Between 1926-1931, archaeologists examined the structure of the synagogue and reached the conclusion that the stones did not derive from the Temple, but were two ancient stone slabs that had survived from the ancient synagogue. Archaeologists determined that one slab contains a relief of the Holy Ark, and the other, a relief of a lamp (menorah), date palm branch (lulav), ram’s horn (shofar) and an incense pan, sure signs of an ancient presence of Jews in Peqi’in in the days of the Mishna and the Gemara.
The scholar S. Klein compared the ancient inscriptions from the synagogues and dated them to the period of R. Shimon Bar Yohai, c. 170 CE. This finding is consistent with the assertion of scholars Kohl and Watzinger, who attribute the building of synagogues in the Galilee to the end of the 2nd c. CE, the end of the Mishnaic period.
The synagogue served as a school for children in the Jewish community until 1926, when the efforts of a teacher by the name of Tzion Levy led to the construction of a Jewish school in the center of the village by the education department of the Jewish Agency, managed by the National Committee.
Yitzhak Ben Tzvi, one of the best known scholars of Peqi’in, related that in his second visit to the village in 1926, residents presented him with four defective Torah scrolls, stored in a special cabinet within one of the synagogue walls. The style of the letters in the Torah scroll indicates their Ashkenazic origins. The elders of the community told Ben Tzvi that they had heard from their parents that in the past there had been an Ashkenazic community in Peqi’in. This claim is supported in the 1900 Luah Eretz Yisrael almanac by Avraham Luntz, in which he documented the history of life in the village, and states that “seven kosher Torah scrolls were found in the dilapidated synagogue of the Peqi’in community, as well as a number of worn and defective scrolls, written in the Ashkenazic style in use during the period when they fled the village.” He adds that “towards the end of the previous century, in this village there was also a small community of Ashkenazis, and they also had ample homes and a special synagogue. However, the frequent tribulations and troubles in the Galilee area during the last decade of the previous century: robbery and hostility of the Druze, earthquake and plague, destroyed and demolished the entire Ashkenazic community. Some died and were killed, and others fled to cities near and far.”
In 1930, Yitzhak Ben Tzvi discovered an additional stone, engraved with the door of a chamber.
Depicted on both sides of the door are two large pillars featuring round, lines curve as snakes. The entire picture, in Ben Tzvi’s opinion, is unquestionably a picture of the Holy Ark of the synagogue, because “It can be reasoned that the stone was positioned above the actual holy ark” (Ben Tzvi, Sh’ar Yishuv, p. 39).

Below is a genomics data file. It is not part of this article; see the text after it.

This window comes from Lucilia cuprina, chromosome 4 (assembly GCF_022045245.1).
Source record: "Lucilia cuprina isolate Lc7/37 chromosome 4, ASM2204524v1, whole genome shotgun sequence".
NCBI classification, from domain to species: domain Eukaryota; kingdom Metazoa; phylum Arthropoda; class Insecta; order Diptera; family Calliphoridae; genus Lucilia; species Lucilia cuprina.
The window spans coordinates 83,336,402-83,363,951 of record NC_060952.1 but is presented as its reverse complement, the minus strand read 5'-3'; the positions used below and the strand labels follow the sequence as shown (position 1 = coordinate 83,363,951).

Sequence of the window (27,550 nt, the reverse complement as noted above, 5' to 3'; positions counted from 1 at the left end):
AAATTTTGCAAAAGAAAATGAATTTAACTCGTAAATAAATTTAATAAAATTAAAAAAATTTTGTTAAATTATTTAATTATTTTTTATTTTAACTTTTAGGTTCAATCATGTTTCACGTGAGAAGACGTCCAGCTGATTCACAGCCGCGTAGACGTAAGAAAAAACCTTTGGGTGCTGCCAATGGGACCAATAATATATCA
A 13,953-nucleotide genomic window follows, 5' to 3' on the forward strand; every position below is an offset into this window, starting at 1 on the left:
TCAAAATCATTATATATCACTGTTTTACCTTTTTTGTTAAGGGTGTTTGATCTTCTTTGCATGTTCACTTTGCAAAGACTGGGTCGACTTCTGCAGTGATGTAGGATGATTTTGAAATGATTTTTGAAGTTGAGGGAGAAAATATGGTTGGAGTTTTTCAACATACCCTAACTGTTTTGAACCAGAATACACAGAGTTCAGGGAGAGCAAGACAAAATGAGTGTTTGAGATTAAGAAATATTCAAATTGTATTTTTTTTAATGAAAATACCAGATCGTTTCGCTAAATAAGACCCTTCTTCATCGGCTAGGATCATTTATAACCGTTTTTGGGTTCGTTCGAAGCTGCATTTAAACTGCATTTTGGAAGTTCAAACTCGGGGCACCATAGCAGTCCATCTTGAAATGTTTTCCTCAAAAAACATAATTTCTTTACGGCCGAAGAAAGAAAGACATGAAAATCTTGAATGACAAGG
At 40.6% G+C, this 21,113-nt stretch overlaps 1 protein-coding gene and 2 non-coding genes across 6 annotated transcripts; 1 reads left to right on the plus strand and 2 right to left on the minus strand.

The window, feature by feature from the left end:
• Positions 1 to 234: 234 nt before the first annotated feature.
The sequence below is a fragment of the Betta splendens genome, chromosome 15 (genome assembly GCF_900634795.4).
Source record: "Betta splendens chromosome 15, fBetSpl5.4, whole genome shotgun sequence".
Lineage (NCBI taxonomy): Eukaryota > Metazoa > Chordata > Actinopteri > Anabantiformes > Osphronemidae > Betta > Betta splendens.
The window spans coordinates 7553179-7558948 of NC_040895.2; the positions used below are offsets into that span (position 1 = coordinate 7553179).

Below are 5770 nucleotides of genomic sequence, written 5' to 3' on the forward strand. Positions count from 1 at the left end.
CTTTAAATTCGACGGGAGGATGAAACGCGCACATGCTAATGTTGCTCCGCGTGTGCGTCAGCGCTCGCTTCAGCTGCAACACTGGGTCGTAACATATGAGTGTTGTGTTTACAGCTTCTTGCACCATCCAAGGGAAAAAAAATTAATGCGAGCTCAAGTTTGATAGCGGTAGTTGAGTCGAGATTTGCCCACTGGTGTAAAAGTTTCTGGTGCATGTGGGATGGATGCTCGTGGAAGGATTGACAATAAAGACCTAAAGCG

In the opinion of experts, the artistic-colorful style belongs to the ancient period prior to the influence of Islam (2nd-5th century), and, like the dating of the first stone with the image of the lamp, in Ben Tzvi’s opinion it strengthens the case that Peqi’in is and was an ancient Jewish settlement, dating as far back as the days of the Romans and Byzantines. Ben Tzvi summarizes his research (Ben Tzvi, ibid.) by stating that “This is therefore additional evidence of the fact that there was an ancient Jewish settlement here from the days of the Second Temple.”
Ben Tzvi discovered the third stone in one of the Druze houses in the village, located near the Jewish Quarter and the synagogue. The stone was built into one of the house’s walls, and decorated with a bunch of grapes. This motif, of one of the seven species that grace the Holy Land, is characteristic to ancient Jewish art.
In 1950, the synagogue was renovated at the initiative of Ben Tzvi, who was at the time the first president of the State of Israel. Today, the synagogue serves Jews of the Galilee who come to Peki’in and join their supplications with the many prayers recited here over thousands of years. The synagogue functions as a tourist site and many visit it to celebrate joyous occasions: weddings, bar mitzvahs, and ritual haircutting for young boys (upshirn).
Margalit Zeinati, the last remaining descendant of the Zeinati family in the village, looks after the synagogue and attends to the upkeep of the Jewish sites in Peki’in.